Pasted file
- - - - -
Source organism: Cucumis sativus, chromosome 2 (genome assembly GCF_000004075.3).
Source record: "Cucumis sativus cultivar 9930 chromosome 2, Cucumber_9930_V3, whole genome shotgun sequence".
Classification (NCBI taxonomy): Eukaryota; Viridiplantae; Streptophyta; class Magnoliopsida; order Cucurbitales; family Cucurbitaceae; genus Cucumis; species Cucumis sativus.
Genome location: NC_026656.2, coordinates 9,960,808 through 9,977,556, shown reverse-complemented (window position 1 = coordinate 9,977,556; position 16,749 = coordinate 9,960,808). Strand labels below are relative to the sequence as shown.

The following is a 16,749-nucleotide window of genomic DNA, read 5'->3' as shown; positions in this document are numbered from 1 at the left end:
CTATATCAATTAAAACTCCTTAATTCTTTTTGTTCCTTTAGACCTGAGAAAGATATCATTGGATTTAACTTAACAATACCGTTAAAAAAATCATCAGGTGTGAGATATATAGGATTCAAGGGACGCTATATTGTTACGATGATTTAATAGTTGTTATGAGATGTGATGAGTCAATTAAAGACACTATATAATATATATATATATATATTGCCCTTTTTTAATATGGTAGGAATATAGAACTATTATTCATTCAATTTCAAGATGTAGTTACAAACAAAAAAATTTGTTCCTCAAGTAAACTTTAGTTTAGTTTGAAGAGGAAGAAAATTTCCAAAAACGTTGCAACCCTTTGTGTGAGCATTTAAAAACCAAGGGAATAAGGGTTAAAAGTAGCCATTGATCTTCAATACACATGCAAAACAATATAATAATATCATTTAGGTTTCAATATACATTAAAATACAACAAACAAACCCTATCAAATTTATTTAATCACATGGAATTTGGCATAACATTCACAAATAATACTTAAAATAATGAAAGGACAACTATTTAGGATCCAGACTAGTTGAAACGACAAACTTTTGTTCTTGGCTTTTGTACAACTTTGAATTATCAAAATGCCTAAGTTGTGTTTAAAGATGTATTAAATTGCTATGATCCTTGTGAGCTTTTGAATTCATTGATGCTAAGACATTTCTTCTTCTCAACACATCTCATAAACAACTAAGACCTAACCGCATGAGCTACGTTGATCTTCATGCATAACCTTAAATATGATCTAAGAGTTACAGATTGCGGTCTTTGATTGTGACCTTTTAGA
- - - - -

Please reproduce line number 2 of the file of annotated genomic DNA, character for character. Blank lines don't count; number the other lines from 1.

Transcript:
Source record: "Cucumis sativus cultivar 9930 chromosome 2, Cucumber_9930_V3, whole genome shotgun sequence".